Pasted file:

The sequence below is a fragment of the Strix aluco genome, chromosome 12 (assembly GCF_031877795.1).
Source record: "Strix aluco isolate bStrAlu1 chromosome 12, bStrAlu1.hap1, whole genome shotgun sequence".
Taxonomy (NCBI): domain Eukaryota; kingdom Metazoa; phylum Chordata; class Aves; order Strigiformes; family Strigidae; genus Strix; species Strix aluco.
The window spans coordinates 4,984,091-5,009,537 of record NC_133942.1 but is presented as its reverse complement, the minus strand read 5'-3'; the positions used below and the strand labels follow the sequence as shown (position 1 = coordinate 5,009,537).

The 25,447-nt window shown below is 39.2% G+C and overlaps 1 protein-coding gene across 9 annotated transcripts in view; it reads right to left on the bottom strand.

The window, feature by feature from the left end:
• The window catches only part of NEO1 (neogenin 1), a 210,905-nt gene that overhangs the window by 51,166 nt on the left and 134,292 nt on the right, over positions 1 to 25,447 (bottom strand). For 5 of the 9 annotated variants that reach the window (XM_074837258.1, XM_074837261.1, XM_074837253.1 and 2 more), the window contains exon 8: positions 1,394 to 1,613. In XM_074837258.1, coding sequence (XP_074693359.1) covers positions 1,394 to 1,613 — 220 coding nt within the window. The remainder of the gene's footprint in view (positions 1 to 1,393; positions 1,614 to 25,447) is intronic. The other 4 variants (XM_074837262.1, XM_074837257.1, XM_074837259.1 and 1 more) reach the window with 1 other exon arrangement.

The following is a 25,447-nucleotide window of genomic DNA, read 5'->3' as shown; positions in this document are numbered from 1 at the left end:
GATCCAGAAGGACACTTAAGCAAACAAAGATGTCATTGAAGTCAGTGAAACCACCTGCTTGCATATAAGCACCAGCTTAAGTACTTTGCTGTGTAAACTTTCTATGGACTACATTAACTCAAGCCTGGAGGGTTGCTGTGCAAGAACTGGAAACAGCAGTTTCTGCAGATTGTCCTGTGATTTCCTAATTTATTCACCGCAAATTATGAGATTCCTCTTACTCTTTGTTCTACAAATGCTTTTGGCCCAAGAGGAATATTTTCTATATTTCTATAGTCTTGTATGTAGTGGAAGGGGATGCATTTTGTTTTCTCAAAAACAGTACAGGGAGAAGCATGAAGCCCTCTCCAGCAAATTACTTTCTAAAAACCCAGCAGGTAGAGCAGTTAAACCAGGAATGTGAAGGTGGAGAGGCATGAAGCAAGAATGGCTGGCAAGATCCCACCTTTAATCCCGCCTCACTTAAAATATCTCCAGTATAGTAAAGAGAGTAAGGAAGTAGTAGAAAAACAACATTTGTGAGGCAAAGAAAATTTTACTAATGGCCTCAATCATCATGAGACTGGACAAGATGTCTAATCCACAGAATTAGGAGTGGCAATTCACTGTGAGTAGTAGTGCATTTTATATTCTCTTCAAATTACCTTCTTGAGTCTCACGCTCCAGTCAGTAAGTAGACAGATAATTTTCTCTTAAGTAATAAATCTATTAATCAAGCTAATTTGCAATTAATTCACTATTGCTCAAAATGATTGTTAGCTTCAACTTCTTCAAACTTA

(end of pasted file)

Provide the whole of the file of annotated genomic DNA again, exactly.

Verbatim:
The sequence below is a fragment of the Strix aluco genome, chromosome 12 (assembly GCF_031877795.1).
Source record: "Strix aluco isolate bStrAlu1 chromosome 12, bStrAlu1.hap1, whole genome shotgun sequence".
Taxonomy (NCBI): domain Eukaryota; kingdom Metazoa; phylum Chordata; class Aves; order Strigiformes; family Strigidae; genus Strix; species Strix aluco.
The window spans coordinates 4,984,091-5,009,537 of record NC_133942.1 but is presented as its reverse complement, the minus strand read 5'-3'; the positions used below and the strand labels follow the sequence as shown (position 1 = coordinate 5,009,537).

The 25,447-nt window shown below is 39.2% G+C and overlaps 1 protein-coding gene across 9 annotated transcripts in view; it reads right to left on the bottom strand.

The window, feature by feature from the left end:
• The window catches only part of NEO1 (neogenin 1), a 210,905-nt gene that overhangs the window by 51,166 nt on the left and 134,292 nt on the right, over positions 1 to 25,447 (bottom strand). For 5 of the 9 annotated variants that reach the window (XM_074837258.1, XM_074837261.1, XM_074837253.1 and 2 more), the window contains exon 8: positions 1,394 to 1,613. In XM_074837258.1, coding sequence (XP_074693359.1) covers positions 1,394 to 1,613 — 220 coding nt within the window. The remainder of the gene's footprint in view (positions 1 to 1,393; positions 1,614 to 25,447) is intronic. The other 4 variants (XM_074837262.1, XM_074837257.1, XM_074837259.1 and 1 more) reach the window with 1 other exon arrangement.

The following is a 25,447-nucleotide window of genomic DNA, read 5'->3' as shown; positions in this document are numbered from 1 at the left end:
GATCCAGAAGGACACTTAAGCAAACAAAGATGTCATTGAAGTCAGTGAAACCACCTGCTTGCATATAAGCACCAGCTTAAGTACTTTGCTGTGTAAACTTTCTATGGACTACATTAACTCAAGCCTGGAGGGTTGCTGTGCAAGAACTGGAAACAGCAGTTTCTGCAGATTGTCCTGTGATTTCCTAATTTATTCACCGCAAATTATGAGATTCCTCTTACTCTTTGTTCTACAAATGCTTTTGGCCCAAGAGGAATATTTTCTATATTTCTATAGTCTTGTATGTAGTGGAAGGGGATGCATTTTGTTTTCTCAAAAACAGTACAGGGAGAAGCATGAAGCCCTCTCCAGCAAATTACTTTCTAAAAACCCAGCAGGTAGAGCAGTTAAACCAGGAATGTGAAGGTGGAGAGGCATGAAGCAAGAATGGCTGGCAAGATCCCACCTTTAATCCCGCCTCACTTAAAATATCTCCAGTATAGTAAAGAGAGTAAGGAAGTAGTAGAAAAACAACATTTGTGAGGCAAAGAAAATTTTACTAATGGCCTCAATCATCATGAGACTGGACAAGATGTCTAATCCACAGAATTAGGAGTGGCAATTCACTGTGAGTAGTAGTGCATTTTATATTCTCTTCAAATTACCTTCTTGAGTCTCACGCTCCAGTCAGTAAGTAGACAGATAATTTTCTCTTAAGTAATAAATCTATTAATCAAGCTAATTTGCAATTAATTCACTATTGCTCAAAATGATTGTTAGCTTCAACTTCTTCAAACTTA